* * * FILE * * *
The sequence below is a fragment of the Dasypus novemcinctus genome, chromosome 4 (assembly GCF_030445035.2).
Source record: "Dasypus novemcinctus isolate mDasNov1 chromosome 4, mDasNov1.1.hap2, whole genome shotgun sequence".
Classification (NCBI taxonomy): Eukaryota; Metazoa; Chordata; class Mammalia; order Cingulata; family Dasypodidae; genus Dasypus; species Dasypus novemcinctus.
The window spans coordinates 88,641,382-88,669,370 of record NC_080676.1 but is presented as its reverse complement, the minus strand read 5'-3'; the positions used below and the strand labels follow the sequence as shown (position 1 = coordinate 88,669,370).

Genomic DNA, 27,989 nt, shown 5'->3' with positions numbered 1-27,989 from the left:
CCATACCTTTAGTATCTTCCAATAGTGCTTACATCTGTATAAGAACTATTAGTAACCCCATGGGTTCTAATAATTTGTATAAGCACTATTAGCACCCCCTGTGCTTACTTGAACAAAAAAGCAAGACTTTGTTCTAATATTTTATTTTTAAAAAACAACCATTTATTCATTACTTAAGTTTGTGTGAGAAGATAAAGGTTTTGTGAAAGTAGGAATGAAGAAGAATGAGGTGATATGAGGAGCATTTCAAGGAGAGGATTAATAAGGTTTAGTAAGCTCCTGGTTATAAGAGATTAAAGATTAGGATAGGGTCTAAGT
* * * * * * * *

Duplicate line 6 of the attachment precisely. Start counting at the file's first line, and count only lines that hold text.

CCATACCTTTAGTATCTTCCAATAGTGCTTACATCTGTATAAGAACTATTAGTAACCCCATGGGTTCTAATAATTTGTATAAGCACTATTAGCACCCCCTGTGCTTACTTGAACAAAAAAGCAAGACTTTGTTCTAATATTTTATTTTTAAAAAACAACCATTTATTCATTACTTAAGTTTGTGTGAGAAGATAAAGGTTTTGTGAAAGTAGGAATGAAGAAGAATGAGGTGATATGAGGAGCATTTCAAGGAGAGGATTAATAAGGTTTAGTAAGCTCCTGGTTATAAGAGATTAAAGATTAGGATAGGGTCTAAGT